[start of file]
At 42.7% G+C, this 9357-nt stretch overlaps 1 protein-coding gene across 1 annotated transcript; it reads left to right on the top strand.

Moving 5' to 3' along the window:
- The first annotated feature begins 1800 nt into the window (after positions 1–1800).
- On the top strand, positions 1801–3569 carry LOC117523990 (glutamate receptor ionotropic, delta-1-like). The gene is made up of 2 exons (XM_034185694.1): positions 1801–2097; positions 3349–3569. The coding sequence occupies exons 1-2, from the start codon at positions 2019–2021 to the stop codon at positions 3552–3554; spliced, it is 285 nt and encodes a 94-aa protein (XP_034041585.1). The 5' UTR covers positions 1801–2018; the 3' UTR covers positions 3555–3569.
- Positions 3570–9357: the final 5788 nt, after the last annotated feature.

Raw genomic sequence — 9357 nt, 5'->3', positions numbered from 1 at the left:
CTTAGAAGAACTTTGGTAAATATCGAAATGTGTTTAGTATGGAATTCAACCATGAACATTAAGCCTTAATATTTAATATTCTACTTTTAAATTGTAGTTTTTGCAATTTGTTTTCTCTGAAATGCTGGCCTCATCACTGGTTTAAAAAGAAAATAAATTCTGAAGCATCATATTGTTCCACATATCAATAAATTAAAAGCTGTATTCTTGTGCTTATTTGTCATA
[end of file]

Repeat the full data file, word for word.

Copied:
At 42.7% G+C, this 9357-nt stretch overlaps 1 protein-coding gene across 1 annotated transcript; it reads left to right on the top strand.

Moving 5' to 3' along the window:
- The first annotated feature begins 1800 nt into the window (after positions 1–1800).
- On the top strand, positions 1801–3569 carry LOC117523990 (glutamate receptor ionotropic, delta-1-like). The gene is made up of 2 exons (XM_034185694.1): positions 1801–2097; positions 3349–3569. The coding sequence occupies exons 1-2, from the start codon at positions 2019–2021 to the stop codon at positions 3552–3554; spliced, it is 285 nt and encodes a 94-aa protein (XP_034041585.1). The 5' UTR covers positions 1801–2018; the 3' UTR covers positions 3555–3569.
- Positions 3570–9357: the final 5788 nt, after the last annotated feature.

Raw genomic sequence — 9357 nt, 5'->3', positions numbered from 1 at the left:
CTTAGAAGAACTTTGGTAAATATCGAAATGTGTTTAGTATGGAATTCAACCATGAACATTAAGCCTTAATATTTAATATTCTACTTTTAAATTGTAGTTTTTGCAATTTGTTTTCTCTGAAATGCTGGCCTCATCACTGGTTTAAAAAGAAAATAAATTCTGAAGCATCATATTGTTCCACATATCAATAAATTAAAAGCTGTATTCTTGTGCTTATTTGTCATA